Owl limpets are tenacious little creatures. These territorial marine snails tend a `garden' of algal scum on intertidal rock surfaces, bulldozing off any invaders. Using their foot muscle as a suction cup, limpets hunker down near their garden and resist being prised off by crashing waves or hungry crabs. But there's a downside to being stuck tightly to your home: when the rock heats up, the limpet's large foot absorbs the heat. Because limpets have excellent thermal contact with the rock face, they are perfect model organisms for investigating the role of temperature in intertidal ecology, say Mark Denny, Luke Miller and Christopher Harley of the Hopkins Marine Station of Stanford University.
`These little guys are always in equilibrium with their thermal environment,' Denny explains. This strong link with their physical surroundings means that limpets may help us understand the biological consequences of global climate change. To create a tool to examine the effects of temperature changes, Denny and Harley set out to construct a heat-budget model that predicts limpet body temperature(p. 2409 Hot limpets...). `We translated all the environmental factors that influence rock temperature into one meaningful biological output – limpet body temperature,' Denny explains. The model's strength lies in the fact that it relies solely on easily measured physical and meteorological inputs, such as solar radiation, air temperature and the rock's thermal conductivity.
To test their model, Denny and Harley measured the temperature of artificial limpets and live limpets placed on rocks at the Hopkins Marine Station. They created artificial limpets by filling a limpet shell with wax,casting the wax `body' in silver to ensure good thermal conductivity, and placing it back in the shell. To measure the temperature of live limpets, they sandwiched hair-thin thermocouples between a limpet's foot and the rock. Denny and Harley found that their heat-budget model predicted the daily maximal body temperatures of artificial and live limpets to within a fraction of a degree,suggesting that their model can be used to explore limpet thermal biology.
To demonstrate how their model might be applied, Denny, Miller and Harley used it to investigate whether temperature sets an upper vertical limit on where limpets can live on intertidal rocks(p. 2420 Thermal stress...). They constructed a thermal history for limpets using an extensive record of ecological data taken at the marine station, including air temperature, solar radiation, wind speed, humidity and wave and tide height measured every ten minutes over a five-year period. Calculating limpet body temperatures at eight shore elevations for nine different rock surface orientations in both exposed and protected conditions, they explored the temperature history of 144 `sites'. Denny points out that `it would be hard to collect field measurements at such a large number of sites'. The maximum body temperature that the model predicted for any site was 37.5°C, which kills a substantial number of limpets, but not all of them. This suggests that thermal stress does not set an absolute upper limit on limpets' homes;instead, behaviour or ecological interactions might.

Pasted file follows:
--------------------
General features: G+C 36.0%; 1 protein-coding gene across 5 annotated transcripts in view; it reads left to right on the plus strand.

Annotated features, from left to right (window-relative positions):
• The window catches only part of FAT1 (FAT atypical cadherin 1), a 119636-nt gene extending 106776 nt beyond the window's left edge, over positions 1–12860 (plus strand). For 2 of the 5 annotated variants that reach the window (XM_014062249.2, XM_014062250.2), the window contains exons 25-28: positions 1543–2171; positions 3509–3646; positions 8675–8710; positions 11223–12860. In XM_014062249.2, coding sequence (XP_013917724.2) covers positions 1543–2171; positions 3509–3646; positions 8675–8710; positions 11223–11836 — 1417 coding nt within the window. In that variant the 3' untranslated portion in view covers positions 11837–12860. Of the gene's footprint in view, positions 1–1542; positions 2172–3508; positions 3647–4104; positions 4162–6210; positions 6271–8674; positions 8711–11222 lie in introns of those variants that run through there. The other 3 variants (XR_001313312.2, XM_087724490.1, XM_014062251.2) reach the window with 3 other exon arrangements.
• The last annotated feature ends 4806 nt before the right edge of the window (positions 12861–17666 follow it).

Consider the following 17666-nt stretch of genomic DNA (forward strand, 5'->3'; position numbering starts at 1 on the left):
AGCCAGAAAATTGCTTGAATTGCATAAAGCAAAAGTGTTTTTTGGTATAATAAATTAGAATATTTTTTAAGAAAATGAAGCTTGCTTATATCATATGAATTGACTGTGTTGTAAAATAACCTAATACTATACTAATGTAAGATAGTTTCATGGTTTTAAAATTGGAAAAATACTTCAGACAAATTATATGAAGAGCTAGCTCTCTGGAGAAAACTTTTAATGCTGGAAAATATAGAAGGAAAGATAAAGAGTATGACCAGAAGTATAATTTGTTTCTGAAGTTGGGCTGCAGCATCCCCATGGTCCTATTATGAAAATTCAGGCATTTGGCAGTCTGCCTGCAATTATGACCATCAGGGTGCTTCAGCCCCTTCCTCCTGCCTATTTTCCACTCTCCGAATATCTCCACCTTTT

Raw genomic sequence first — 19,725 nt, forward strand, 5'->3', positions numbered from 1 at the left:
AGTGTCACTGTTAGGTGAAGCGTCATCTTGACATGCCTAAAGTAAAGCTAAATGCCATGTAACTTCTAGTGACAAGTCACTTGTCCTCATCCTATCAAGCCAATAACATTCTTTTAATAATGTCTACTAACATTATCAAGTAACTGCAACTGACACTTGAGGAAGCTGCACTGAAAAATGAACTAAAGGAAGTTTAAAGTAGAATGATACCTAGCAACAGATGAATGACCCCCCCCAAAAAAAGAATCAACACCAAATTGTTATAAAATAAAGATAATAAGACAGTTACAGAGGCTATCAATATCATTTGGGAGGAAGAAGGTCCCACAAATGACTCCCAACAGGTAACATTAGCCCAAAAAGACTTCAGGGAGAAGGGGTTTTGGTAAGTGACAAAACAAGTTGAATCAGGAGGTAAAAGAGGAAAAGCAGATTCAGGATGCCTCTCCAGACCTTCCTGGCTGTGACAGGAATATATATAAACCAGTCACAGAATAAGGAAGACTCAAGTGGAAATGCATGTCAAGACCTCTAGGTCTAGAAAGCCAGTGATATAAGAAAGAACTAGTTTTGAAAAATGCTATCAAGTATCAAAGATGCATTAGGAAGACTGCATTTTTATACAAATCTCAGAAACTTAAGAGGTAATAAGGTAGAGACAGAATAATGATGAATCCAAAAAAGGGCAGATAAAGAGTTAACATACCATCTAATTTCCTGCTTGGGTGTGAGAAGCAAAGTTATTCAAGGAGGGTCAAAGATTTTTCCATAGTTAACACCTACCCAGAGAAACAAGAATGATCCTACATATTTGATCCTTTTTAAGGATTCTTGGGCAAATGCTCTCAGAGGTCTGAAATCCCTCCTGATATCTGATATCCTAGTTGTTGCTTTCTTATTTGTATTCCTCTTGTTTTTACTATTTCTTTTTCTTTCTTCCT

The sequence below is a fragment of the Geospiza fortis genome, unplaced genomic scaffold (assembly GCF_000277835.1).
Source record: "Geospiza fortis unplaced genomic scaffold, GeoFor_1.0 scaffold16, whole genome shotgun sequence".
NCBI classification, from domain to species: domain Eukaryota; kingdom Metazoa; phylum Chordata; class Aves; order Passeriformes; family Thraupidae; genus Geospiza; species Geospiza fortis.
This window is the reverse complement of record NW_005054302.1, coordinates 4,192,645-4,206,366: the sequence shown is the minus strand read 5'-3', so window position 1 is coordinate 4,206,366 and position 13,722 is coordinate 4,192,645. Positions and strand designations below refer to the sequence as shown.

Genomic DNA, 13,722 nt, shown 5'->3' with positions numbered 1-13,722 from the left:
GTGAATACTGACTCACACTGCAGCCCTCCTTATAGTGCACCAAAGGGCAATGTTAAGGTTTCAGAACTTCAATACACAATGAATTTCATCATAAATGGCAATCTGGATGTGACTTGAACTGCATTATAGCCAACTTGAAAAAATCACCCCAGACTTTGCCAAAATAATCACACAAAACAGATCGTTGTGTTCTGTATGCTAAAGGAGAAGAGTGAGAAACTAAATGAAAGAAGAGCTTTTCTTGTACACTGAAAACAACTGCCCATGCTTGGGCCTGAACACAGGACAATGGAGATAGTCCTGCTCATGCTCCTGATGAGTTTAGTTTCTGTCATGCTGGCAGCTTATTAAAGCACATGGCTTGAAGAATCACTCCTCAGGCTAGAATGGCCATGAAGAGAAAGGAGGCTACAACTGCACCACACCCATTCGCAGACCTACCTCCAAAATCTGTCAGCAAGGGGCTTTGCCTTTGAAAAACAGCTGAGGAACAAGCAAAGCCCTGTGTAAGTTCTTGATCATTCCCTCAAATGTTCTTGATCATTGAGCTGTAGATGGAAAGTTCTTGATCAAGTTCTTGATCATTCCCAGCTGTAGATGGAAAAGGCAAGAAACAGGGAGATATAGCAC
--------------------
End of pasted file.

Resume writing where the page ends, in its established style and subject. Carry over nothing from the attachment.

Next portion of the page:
Denny and Harley foresee many practical applications of their model for physiologists. `We can now give a physiologist a five-year thermal history of limpets so they can investigate what this means in terms of thermal stress for these animals,' Denny says. Ecologists can use the model to examine the effects of global warming – it can tell us what a hike in air temperature will do to limpets' body temperatures. `Our model opens up a host of questions for physiologists to explore,' Denny enthuses.